This week’s most important event was the Fed meeting. The Fed was more hawkish than anticipated and the meeting most likely marked the first step of the Fed taking the foot off the gas. The Fed is now signaling two rate hikes by end-2023 and that the FOMC members will continue discussing tapering at upcoming meetings. US Treasury yields rose significantly (especially 5yr) and EUR/USD has declined from above 1.21 to below 1.20. We discuss the Fed (including our new Fed call) in Fed Research: Review – Slowly taking the foot off the gas, 16 June.

On COVID-19, most focus is on the so-called delta variant (B.1.617.2 first found in India), which forced the UK government to postpone the full re-opening by four weeks. More and more cases are also found in other countries, as the delta variant seems to be around 50% more transmissible than the alpha variant (B.1.1.7 first found in the UK). The good news is that the vaccines are still very effective according to two Public Health England studies. So if anything this is mostly a “delayed, not derailed” story.

In China, we got data for retail sales, industrial production, fixed assets investments, and property investments this week. All data were weaker than anticipated supporting our view that Chinese growth is slowing amid tighter monetary and credit policies.

Norges Bank sent a hawkish signal at its meeting yesterday, as it plans to normalize monetary policy faster than expected and priced in markets. The verbal guidance clearly shows that Norges Bank plans to hike for the first time at the September meeting. See more details in the Scandi section.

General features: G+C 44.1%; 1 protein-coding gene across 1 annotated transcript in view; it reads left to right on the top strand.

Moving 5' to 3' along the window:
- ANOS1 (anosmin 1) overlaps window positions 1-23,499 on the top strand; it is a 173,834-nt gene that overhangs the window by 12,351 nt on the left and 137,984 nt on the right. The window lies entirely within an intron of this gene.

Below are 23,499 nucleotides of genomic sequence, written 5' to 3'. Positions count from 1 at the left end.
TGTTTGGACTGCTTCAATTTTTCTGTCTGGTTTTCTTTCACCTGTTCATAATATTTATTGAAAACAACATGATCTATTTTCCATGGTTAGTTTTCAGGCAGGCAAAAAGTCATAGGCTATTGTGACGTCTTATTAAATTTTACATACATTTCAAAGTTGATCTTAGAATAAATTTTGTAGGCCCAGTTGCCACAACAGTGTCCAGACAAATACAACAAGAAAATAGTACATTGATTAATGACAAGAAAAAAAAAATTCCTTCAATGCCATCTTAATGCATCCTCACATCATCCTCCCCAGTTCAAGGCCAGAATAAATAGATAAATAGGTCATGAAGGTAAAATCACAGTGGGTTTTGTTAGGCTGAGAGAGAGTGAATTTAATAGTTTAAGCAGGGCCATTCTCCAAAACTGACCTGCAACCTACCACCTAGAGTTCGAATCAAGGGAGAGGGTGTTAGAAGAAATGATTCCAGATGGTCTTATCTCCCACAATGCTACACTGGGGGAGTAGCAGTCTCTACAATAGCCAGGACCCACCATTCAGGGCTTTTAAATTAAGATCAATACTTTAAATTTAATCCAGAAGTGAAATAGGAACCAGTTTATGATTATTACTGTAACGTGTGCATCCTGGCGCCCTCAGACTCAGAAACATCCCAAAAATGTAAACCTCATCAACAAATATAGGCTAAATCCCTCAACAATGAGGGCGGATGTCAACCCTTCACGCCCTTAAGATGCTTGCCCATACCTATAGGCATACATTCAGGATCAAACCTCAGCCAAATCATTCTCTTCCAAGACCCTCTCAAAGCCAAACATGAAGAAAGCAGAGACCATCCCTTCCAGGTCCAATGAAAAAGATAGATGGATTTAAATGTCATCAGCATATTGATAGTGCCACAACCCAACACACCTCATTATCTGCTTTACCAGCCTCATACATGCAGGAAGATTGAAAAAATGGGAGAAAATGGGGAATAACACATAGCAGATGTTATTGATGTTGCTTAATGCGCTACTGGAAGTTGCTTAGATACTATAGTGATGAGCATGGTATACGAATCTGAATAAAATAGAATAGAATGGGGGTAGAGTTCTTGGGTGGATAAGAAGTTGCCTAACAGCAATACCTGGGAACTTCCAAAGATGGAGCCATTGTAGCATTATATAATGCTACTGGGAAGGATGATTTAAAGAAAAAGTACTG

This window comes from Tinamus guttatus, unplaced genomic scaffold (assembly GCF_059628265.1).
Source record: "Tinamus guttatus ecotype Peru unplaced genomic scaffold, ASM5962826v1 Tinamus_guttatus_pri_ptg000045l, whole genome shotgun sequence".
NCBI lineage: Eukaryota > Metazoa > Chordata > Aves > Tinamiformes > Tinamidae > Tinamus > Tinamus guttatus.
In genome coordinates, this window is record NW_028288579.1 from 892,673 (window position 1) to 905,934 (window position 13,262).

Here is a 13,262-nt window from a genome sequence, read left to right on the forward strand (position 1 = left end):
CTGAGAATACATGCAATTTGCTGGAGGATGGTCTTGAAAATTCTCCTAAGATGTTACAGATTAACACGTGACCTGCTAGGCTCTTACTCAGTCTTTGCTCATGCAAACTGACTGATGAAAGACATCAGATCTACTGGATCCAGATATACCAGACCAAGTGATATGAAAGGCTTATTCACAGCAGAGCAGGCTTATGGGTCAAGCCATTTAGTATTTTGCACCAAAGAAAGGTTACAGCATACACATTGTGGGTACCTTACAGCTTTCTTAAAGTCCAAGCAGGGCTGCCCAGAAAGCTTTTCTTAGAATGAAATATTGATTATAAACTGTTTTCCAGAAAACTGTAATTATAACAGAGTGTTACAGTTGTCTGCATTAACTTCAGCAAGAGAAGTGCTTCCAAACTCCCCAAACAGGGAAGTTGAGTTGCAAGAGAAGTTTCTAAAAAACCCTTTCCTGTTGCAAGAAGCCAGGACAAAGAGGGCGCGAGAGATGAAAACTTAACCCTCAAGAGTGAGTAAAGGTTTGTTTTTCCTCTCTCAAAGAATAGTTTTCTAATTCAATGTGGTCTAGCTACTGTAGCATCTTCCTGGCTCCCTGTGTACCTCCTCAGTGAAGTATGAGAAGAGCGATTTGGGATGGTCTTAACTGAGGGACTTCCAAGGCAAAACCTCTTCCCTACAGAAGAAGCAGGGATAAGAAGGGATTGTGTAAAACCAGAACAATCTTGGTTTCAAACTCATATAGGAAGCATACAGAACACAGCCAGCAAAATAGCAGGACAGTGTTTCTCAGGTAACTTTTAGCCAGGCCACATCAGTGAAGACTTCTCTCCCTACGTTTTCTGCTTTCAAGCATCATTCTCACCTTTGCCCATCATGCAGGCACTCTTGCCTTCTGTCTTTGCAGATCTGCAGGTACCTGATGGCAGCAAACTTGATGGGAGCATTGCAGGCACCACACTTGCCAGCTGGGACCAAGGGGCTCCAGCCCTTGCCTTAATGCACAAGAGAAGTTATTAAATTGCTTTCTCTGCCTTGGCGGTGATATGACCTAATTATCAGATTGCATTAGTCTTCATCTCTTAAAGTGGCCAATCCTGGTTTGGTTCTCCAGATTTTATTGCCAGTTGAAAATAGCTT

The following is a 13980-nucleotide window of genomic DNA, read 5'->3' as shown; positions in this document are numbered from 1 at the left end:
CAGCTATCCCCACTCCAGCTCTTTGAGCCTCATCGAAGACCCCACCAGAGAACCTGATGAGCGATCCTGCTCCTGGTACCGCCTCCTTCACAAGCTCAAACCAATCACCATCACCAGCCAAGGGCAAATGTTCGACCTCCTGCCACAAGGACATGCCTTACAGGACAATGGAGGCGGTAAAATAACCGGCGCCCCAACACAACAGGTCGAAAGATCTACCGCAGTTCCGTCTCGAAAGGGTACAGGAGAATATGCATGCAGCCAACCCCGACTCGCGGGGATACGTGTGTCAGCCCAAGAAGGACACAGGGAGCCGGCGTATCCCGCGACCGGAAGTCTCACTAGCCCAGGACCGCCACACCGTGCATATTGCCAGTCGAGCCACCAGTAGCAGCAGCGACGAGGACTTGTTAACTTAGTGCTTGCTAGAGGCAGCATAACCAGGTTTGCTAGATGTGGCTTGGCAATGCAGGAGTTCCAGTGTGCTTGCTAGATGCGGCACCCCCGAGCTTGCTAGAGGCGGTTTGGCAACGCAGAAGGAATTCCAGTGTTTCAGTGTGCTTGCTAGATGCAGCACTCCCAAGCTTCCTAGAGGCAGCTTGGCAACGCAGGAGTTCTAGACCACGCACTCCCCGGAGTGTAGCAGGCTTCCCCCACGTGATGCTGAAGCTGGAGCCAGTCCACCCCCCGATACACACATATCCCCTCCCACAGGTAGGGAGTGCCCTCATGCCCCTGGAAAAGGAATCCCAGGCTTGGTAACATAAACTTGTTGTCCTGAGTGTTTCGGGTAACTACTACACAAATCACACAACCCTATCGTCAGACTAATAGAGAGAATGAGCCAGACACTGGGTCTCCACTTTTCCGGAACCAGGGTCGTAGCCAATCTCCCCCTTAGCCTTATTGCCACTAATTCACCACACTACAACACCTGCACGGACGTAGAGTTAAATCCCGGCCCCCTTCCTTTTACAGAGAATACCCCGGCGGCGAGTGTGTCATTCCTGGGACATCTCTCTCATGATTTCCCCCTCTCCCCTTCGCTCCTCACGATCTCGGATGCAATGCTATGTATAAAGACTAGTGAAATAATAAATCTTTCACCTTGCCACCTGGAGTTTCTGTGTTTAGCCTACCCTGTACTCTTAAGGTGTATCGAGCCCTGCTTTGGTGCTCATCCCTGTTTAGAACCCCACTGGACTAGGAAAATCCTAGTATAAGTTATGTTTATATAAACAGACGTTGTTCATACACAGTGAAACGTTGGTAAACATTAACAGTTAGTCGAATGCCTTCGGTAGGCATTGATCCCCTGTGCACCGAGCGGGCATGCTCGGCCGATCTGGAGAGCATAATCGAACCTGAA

Next week, we get preliminary Markit PMIs in June for the euro area, the UK, and the US. In the light of the gradual easing of restrictions, we are interested in the goods versus services dynamics, not least whether we are about to see a peak in manufacturing. In the euro area, for instance, we expect PMI services to increase but will not be surprised if the manufacturing index falls.

The Bank of England (BoE) meets next week, but it is one of the interim meetings without a Monetary Policy Report, so do not expect the BoE to make any major changes. We will keep an eye on what the BoE thinks about inflation after the higher-than-anticipated inflation in May.

In the US, we get monthly private consumption data for May on Friday. We are in particular interested in whether service consumption is making a comeback at the expense of goods consumption. We expect the PCE headline price index rose 0.5% m/m in May (3.9% y/y up from 3.6%).

In the euro area, the regional elections in France on Sunday are interesting ahead of the French presidential election next year. The focus is very much on how Marine Le Pen’s Rassemblement National (RN) party is performing. Besides that, we think it is unlikely that ECB President Lagarde will send new policy signals when she speaks in front of the European Parliament. 

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